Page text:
By Louis DiPietro

Trained on vast amounts of mined online text, artificial intelligence (AI) now knows human language well enough to auto-fill our sentences when drafting emails, power chatbots to help online customers, and pen prose that could pass for a human’s. 

Cornell researchers want to know what sort of insights AI will unearth when leveraged for the humanities and are equipping scholars in those fields with machine learning skills to do just that. 

Backed by a recently announced $350,000 grant from the National Endowment for the Humanities, Cornell researchers in the field of natural language processing aim to inform, empower, and inspire humanists to apply state-of-the-art machine learning tools to written text penned by humanity across millenia.

BERT for Humanists – a reference to the large language model (LLM) BERT, introduced in 2018 – is co-directed by David Mimno and Matthew Wilkens, both associate professors of information science in the Cornell Ann S. Bowers College of Computing and Information Science and scholars in the field of natural language processing, a subfield of computer science, artificial intelligence, and linguistics. Melanie Walsh, a former postdoctoral associate in information science at Cornell and currently an assistant teaching professor in the Information School at the University of Washington, is also co-director.

“When we submitted this grant application in 2020, we had to explain to people what a large language model is,” Mimno said. “Large language models have gone mainstream in a big way,” noting newsworthy LLMs like LaMDA and GPT-3. “So our question is, can we use these models, which seem to be able to say so much, to help us study culture both in detail and at scale?”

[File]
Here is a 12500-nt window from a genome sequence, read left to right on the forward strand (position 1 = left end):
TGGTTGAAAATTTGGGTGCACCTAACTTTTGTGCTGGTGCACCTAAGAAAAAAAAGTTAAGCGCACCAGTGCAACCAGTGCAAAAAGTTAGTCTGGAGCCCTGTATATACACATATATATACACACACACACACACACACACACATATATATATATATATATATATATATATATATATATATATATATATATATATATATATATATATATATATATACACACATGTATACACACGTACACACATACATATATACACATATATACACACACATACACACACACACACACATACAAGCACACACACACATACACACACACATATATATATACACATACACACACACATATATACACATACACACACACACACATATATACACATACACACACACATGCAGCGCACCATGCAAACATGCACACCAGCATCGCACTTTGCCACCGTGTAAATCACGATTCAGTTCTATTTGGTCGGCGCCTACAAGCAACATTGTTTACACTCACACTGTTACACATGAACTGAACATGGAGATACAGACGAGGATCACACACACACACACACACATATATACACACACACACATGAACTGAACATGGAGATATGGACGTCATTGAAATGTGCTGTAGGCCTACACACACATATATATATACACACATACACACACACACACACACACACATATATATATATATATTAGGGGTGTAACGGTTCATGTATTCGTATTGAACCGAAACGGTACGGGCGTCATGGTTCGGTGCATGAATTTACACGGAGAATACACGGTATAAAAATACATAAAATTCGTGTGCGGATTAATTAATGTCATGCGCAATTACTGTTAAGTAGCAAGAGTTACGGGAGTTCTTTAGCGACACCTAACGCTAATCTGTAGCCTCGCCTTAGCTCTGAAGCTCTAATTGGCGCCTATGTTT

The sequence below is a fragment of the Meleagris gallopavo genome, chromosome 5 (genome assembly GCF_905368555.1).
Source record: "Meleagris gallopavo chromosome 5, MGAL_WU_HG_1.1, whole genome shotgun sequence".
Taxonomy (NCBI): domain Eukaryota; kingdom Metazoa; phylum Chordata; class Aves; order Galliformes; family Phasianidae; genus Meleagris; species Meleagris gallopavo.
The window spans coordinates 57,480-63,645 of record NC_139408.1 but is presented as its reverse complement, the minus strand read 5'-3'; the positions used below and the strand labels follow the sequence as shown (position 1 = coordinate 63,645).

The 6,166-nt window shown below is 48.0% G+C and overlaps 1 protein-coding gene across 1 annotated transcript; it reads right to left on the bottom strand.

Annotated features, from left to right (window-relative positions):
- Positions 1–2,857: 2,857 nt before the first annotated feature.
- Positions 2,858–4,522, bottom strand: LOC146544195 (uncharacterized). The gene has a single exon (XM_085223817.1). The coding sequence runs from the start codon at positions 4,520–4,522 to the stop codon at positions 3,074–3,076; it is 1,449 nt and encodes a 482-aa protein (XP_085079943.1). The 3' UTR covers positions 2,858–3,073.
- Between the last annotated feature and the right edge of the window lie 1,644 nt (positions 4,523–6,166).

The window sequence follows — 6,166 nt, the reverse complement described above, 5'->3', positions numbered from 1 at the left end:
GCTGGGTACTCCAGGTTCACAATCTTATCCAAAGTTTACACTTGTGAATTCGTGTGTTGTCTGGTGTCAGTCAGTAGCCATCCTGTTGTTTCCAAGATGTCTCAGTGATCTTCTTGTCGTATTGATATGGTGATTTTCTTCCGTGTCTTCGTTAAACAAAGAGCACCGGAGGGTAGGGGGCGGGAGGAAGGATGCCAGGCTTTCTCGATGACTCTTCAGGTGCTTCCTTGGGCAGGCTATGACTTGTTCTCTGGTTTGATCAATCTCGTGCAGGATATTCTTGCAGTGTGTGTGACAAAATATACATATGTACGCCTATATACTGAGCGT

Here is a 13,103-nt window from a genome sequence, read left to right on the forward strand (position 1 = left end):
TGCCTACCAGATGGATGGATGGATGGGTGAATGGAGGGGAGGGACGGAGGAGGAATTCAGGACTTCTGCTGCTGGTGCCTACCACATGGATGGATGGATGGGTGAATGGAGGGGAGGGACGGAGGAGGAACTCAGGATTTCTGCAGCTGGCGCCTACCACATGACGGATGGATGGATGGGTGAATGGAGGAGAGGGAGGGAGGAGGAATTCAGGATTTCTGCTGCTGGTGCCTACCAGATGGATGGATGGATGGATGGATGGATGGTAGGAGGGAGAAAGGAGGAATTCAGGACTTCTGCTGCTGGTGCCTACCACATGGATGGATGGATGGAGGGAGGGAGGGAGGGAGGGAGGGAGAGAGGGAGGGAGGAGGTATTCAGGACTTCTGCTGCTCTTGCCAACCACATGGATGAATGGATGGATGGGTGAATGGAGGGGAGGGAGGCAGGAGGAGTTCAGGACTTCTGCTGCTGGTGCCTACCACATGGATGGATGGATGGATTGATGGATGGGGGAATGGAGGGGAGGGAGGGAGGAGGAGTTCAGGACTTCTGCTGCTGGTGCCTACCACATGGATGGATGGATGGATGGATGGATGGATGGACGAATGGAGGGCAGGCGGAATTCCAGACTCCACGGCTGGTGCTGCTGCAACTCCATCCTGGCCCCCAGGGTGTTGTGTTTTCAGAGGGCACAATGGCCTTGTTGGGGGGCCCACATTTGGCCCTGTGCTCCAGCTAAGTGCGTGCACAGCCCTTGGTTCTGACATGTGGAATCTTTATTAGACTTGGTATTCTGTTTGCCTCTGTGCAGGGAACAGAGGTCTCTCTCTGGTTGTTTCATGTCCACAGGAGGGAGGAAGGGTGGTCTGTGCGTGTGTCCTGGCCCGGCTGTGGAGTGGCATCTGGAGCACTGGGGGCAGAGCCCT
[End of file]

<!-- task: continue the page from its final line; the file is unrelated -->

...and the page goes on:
Mimno, Walsh, and Maria Antoniak Ph.D. ‘22 first launched BERT for Humanists in 2021 with a separate grant from the National Endowment for the Humanities, and an ensuing series of well-attended workshops drew scholars from around the world. The Cornell team’s tutorials and other resources were even nominated for an award by the digital humanities field. This latest grant builds on the Cornell team’s educational outreach efforts thus far.

Mimno and Wilkens – both of whom use computational methods to transform vast online libraries and countless books into data – underscore the major research potential that LLMs can have on fields traditionally outside of tech.

Wilkens notes researchers in fields like literature, history, and culture have been experimenting with machine learning for decades, but they face barriers. 

“For one thing, the kinds of writing that interest humanists tend to be tricky. They're ambiguous, or archaic, or just long and complex,” Wilkens said. “A lot of existing tools are also hard for most humanists to use, since they are built by and for computer scientists.”

But AI-powered LLMs perform better and can be used and customized out of the box, thus lowering barriers for non-experts, he said. 

“We can use AI to pick out the characters in thousands of novels, so that we can study how those characters interact. Or we can use it to find place names in historical documents in order to map migration and trade interactions,” Wilkens said. “AI can help us measure how literary genres change over time and detect moments of especially rapid cultural evolution. We want to help our fellow humanists explore these opportunities, both by showing what's possible and by providing the tools and training to do it.”

Along with Mimno, Wilkens, and Walsh, the BERT for Humanists project team includes Rosamond Thalken, lead developer and a Cornell doctoral student in the field of information science.

Louis DiPietro is a writer for the Cornell Ann S. Bowers College of Computing and Information Science.